College athletic programs continue to expand as universities use a variety of justifications for sports development, says economist Richard Vedder, director of the Center for College Affordability and Productivity. One recent example is the UNC-Charlotte 49ers football program, which was established in 2008 based in part on the argument that adding Bowl Championship Series-level football would be a magnet for both donors and students.
That’s a common rationale university administrators use to beef up athletics — but it’s not necessarily realistic, Vedder said.
“As I read the empirical evidence on this, by and large that’s not a very strong argument,” Vedder said. “In most cases there is little evidence that there is an increase in the donations that sports bring in. There is no evidence at all that they bring in more money. And when they do, sometimes the … incremental amounts of money they bring in is to support the sports program itself.”
In 2014, UNC-Charlotte’s athletics department received financial contributions of $4,420,363, as well as a total endowment and investment income of $271,738, roughly $1 million more than in 2010, when it received $3,276,840 in contributions, and $317,728 in endowments and investments. But that increase in donations over the last four years may not represent any real benefit to the school, Vedder said.
“That extra [money] is going to support the operations of the athletic department,” Vedder said. “So how does that help the university in a material way?”
College sports continue growing, not because they are of true value to universities, but because they are popular, Vedder said. That popularity is driving a kind of athletic arms race, and an immediate solution looks unlikely due to peer pressure among universities, he said.
“A basic problem is that people love sports,” Vedder said. “So this assumption that you can [use sports] to buy your way into donations by prominence and high reputation doesn’t work. Because one thing everyone forgets is what I call the Iron Law of Sports: Every time someone wins a game, someone else loses, and not everyone can win in sports.”
How’s this for timing: Just before Thanksgiving, I posted a list of the largest unserved air markets (places lacking nonstops from here) within 1,050 miles of CLT. Well, today American announced that they were doing something about the top city on that list. Twice a day service to Madison, WI (MSN) starts on April 5th. Will update with aircraft type when American loads the flights into their reservation system over the weekend.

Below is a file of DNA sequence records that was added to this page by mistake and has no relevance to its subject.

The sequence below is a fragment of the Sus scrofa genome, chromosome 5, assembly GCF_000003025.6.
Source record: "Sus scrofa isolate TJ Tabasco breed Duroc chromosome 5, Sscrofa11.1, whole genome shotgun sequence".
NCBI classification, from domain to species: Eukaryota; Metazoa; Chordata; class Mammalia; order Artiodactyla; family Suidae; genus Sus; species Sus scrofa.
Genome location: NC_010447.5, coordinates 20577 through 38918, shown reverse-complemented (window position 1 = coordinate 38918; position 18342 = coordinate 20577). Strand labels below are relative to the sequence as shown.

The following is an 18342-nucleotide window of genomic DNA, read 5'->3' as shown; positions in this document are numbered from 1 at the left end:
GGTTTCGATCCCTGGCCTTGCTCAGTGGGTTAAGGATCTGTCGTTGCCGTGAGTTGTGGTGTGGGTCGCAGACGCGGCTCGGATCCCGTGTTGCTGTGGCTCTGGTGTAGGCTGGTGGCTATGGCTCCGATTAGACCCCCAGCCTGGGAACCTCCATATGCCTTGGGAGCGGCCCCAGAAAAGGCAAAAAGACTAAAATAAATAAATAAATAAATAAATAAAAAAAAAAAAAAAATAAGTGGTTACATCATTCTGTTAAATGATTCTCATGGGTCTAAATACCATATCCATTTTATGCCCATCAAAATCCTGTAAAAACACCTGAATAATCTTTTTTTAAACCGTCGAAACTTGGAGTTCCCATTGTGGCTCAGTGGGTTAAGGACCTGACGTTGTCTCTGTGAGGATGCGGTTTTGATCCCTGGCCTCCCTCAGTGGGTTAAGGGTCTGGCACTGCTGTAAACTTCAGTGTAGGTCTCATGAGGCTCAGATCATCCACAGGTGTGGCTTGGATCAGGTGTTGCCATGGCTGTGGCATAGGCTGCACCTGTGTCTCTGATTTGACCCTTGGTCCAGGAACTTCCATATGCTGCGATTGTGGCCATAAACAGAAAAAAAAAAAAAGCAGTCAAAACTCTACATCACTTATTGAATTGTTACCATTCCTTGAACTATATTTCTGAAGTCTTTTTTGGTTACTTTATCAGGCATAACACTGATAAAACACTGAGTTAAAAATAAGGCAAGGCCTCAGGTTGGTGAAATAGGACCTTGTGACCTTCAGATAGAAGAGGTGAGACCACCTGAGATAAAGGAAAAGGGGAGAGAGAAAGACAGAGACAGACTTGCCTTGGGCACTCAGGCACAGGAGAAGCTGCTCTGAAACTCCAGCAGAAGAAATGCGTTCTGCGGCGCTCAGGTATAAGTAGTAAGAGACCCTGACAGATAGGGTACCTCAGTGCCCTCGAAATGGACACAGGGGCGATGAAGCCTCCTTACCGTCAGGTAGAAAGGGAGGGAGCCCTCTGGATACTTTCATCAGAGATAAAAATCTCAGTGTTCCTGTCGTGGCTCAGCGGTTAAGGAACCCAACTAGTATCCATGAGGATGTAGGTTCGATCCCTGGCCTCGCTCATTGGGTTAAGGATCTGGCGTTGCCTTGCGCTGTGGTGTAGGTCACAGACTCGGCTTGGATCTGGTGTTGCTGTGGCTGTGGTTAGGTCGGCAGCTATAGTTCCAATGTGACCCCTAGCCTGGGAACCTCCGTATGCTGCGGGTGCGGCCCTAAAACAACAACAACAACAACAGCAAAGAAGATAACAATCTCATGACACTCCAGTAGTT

This leaves Wichita, KS (ICT) as the largest unserved market with a thousand or so miles of Charlotte. Note though that the Charlotte – Wichita market is a about a third smaller than Charlotte – Madison and that Wichita is a couple hundred miles further away.
Update: Looks like American will be using Bombardier CRJ700s on the route. The CRJ700 seats 65 and features a first-class cabin. The selection of a large regional jet instead of a 50-seater for this route is very interesting, and highlights the potential of such secondary Midwest markets. Recent additions in the area have done well — Grand Rapids, MI has been upgraded to CRJ700s from 50-seaters while Ft. Wayne, IN is getting an extra (second) flight.
Features this logo:
It’s easy to understand why this has gotten some decidedly negative reviews — there’s just too much going on. The font used for the “NC” also is clunky and presents the wrong image.
This time between the county and city. Essentially, the county claims the city isn’t doing enough — meaning isn’t aiming high enough — to redevelop the site and those justify county money. Or as Commissioner Jim Puckett put it, “It is my opinion the city of Charlotte has a white elephant on their hands and are looking for partners to help spread the financial pain. I have no interest in being part of this poorly conceived land purchase.”
Which gets us to, per the UPoR: “Some commissioners worried the area’s culture would be lost and questioned whether the city planned to revitalize neighborhoods around Eastland Mall.”
What? I grew up within two miles of Eastland, and to put it bluntly, that world no longer exists. I literally have no idea what this “culture” is that some commissioners now seem so concerned about protecting.
Bonus delusion: “We want to see Starbucks; we want to see the same kind of development we see in midtown and SouthPark.” — John Leonard, a board member with the neighborhood Eastland Area Strategies Team. It doesn’t work that way. Retail follows income, and east Charlotte lacks that these days. And people making decent coin don’t want to live in the outdated housing stock in those neighborhoods around Eastland. There’s no simple solution for that.
Which, of course, explains this line from the same story: “Pat Mumford, who oversees the city’s Neighborhood and Business Services department, told commissioners no developers have signaled interest in the mall.”
Goes to show that the potential of streetcars isn’t the cure to all problems.
Yes, it’s being considered, but with some restrictions, reports The Virginian Pilot:
The season would likely run from Sept. 1 to Oct. 1. Hunters would need a permit allowing one alligator per season, said Ryan Kennemur, spokesman for the [North Carolina Wildlife Resources Commission]. Alligators could be killed with such weapons as harpoons, bows and arrows, or clubs known as wooden pegs. They could not be hunted with guns, he said.
Clubs? As in going into the swamp and trying to beat a large reptile with sharp teeth to death with a wooden club? Really?